After months of speculation, Wisconsin Gov. Scott Walker is officially running for president, joining the race alongside conservative Govs. Chris Christie of New Jersey and Bobby Jindal of Louisiana. When it comes to his conservative contemporaries, Walker is right in line with the Grand Old Party, particularly on social issues such as abortion and same-sex marriage. On the latter issue, Walker has recently stepped into the stoplight of the far right, coming out against the Supreme Court decision legalizing same-sex marriage in all 50 states — to the chagrin of his more forward-thinking sons. Walker's stance on same-sex marriage is clear and simple: he's against it. Totally. The Human Rights Campaign notes that Walker has a harsh anti-LGBT track record in his home state, having supported bans against same-sex marriage in the past.
When same-sex marriages in Wisconsin resumed in October via a Supreme Court order, Walker said, simply, "For us, [the fight against gay marriage] is over in Wisconsin." But not long after the court order, the governor reportedly sent a letter flaunting his pro-traditional marriage record to Wisconsin Family Action, an anti-abortion and anti-LGBT rights organization that also supports abstinence-only initiatives and rejects to evolution being taught in schools. "I would hope that my record and the stark contrast with my opponent's positions would garner your support," the governor wrote, as quoted by the Milwaukee Journal Sentinel.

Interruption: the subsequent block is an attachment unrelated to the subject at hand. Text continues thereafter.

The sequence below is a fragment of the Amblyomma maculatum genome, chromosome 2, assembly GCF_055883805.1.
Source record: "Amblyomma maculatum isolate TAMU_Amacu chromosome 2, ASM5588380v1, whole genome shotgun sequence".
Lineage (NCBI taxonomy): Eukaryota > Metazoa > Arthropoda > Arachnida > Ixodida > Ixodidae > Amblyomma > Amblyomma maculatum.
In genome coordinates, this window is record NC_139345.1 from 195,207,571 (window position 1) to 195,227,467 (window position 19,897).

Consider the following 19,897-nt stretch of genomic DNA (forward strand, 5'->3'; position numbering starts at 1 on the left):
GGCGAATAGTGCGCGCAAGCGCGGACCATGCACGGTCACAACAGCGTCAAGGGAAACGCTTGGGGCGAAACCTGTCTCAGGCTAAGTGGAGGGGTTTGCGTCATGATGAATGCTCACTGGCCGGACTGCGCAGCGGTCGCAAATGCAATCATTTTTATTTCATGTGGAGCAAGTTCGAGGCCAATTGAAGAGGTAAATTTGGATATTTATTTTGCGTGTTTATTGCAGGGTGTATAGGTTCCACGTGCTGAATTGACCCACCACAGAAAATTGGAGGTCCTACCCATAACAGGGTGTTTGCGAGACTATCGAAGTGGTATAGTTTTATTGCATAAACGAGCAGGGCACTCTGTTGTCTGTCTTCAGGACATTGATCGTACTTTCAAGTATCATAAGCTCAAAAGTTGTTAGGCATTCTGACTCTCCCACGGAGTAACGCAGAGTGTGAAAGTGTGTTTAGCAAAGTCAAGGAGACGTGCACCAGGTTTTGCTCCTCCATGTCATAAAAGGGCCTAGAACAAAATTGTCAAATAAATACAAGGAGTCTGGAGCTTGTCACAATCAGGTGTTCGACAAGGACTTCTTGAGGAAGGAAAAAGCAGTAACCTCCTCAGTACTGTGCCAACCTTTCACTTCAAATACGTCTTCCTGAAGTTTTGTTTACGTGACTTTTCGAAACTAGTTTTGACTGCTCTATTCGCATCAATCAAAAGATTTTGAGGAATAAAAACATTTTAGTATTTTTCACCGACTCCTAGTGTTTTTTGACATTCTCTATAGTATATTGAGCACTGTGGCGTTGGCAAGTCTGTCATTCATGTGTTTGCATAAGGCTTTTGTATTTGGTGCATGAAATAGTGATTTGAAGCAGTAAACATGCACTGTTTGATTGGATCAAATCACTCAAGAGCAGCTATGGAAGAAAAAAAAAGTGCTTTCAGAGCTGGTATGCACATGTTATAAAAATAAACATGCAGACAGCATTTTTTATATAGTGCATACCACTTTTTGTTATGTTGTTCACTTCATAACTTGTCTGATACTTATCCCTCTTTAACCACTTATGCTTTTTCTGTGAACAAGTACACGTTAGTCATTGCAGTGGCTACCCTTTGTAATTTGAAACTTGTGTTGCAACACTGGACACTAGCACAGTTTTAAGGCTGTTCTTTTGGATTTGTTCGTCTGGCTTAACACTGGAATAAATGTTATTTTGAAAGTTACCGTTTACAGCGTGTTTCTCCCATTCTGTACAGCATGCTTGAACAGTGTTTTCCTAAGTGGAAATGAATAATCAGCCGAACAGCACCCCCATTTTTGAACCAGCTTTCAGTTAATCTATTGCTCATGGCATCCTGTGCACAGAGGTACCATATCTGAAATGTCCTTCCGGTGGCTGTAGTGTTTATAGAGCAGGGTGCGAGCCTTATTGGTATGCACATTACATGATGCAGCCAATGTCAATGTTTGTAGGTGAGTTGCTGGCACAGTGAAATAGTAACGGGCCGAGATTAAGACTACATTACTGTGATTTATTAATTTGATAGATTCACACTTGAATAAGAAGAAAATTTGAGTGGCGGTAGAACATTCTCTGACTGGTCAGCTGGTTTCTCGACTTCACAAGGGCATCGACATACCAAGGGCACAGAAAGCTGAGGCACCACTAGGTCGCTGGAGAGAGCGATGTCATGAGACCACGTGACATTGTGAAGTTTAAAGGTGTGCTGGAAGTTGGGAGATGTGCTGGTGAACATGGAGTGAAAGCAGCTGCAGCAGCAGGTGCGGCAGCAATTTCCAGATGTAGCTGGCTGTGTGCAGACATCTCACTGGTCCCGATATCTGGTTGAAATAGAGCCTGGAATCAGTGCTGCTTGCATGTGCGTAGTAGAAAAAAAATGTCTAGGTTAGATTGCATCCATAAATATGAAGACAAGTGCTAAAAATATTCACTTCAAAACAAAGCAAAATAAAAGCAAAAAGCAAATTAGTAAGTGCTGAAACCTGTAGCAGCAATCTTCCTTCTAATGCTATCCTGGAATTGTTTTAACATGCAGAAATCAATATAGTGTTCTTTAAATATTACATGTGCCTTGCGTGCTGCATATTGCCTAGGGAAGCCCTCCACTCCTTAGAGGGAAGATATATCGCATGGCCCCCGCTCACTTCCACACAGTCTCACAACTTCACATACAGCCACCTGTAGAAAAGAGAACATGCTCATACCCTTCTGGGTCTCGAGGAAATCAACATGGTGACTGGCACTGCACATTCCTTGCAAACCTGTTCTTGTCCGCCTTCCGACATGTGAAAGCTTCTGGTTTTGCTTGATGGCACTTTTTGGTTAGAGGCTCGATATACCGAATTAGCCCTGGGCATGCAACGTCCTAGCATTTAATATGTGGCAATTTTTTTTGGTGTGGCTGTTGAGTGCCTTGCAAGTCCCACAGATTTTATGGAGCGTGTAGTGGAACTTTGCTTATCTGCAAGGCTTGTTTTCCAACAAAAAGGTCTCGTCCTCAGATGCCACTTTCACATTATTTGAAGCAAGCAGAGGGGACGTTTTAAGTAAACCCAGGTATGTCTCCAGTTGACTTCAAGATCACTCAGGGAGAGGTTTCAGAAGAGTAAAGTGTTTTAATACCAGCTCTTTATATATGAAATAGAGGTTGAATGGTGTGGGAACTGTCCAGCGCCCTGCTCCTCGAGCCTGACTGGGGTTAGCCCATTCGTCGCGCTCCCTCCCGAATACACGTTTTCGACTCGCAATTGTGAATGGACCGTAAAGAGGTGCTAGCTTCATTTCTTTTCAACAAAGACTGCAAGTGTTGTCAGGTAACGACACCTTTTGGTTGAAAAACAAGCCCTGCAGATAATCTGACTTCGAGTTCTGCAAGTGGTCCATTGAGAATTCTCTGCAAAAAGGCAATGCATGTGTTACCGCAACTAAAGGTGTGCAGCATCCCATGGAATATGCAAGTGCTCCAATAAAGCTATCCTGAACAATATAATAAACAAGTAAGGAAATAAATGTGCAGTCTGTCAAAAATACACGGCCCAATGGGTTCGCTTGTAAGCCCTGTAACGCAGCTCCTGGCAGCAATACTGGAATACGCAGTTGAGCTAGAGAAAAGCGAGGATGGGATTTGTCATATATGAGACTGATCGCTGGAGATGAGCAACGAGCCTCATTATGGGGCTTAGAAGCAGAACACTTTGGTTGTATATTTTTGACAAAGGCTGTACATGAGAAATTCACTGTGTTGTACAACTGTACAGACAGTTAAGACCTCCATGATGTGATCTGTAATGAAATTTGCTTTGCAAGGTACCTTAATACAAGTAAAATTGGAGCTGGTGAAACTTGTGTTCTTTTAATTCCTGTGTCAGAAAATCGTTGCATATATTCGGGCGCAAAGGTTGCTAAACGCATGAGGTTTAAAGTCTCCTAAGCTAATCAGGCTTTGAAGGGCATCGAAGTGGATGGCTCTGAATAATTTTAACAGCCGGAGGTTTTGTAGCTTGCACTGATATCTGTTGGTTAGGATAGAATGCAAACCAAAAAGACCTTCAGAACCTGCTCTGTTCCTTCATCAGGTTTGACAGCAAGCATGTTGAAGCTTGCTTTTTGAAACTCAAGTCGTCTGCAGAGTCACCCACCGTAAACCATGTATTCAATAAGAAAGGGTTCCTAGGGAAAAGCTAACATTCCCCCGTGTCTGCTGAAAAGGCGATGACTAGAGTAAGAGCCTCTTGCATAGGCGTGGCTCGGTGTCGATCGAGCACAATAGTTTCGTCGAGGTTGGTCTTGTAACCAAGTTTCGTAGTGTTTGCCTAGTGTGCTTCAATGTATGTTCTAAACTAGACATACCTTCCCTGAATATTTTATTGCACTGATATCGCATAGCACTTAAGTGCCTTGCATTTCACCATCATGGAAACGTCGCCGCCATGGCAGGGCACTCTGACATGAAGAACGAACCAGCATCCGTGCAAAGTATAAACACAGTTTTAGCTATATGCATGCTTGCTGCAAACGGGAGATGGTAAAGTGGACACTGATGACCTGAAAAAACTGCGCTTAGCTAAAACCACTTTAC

In June, Walker had a stronger response to the Supreme Court, calling the landmark Obergefell v. Hodges ruling a "grave mistake" that was determined by "judicial activism" and not the Constitution. "As a result of this decision, the only alternative left for the American people is to support an amendment to the U.S. Constitution to reaffirm the ability of the states to continue to define marriage," Walker said in a statement released by his political action committee.
But this response soon became a PR disaster for Walker. The Wisconsin governor became involved in a very public disagreement over same-sex marriage when his two sons, who both support marriage equality, criticized their father's hard-line stance. A recent Washington Post profile revealed some discord in the Walker household.
"Our sons were disappointed [about Walker's gay marriage comments,]," Walker's wife, Tonette, told the The Washington Post. "I was torn. I have children who are very passionate [in favor of same-sex marriage], and Scott was on his side very passionate."
Walker's two sons, Alex and Matt, followed up the Post profile with an exclusive interview with CNN on Sunday. They admitted they complained to their mother about their father's comments on same-sex marriage, we claimed they respect his opinion. "Matt and I aren't necessarily changing his stances on any issues," Alex told CNN.
Like Alex and Matt say, Walker is unlikely to change his position on same-sex marriage in the near future. And while the governor is trying to play down his unfavorable track record on marriage equality, it's an issue that's on everyone's mind. If anything, we do know that Walker is a-OK with attending gay wedding receptions — he's just against your right to lawfully hold one.
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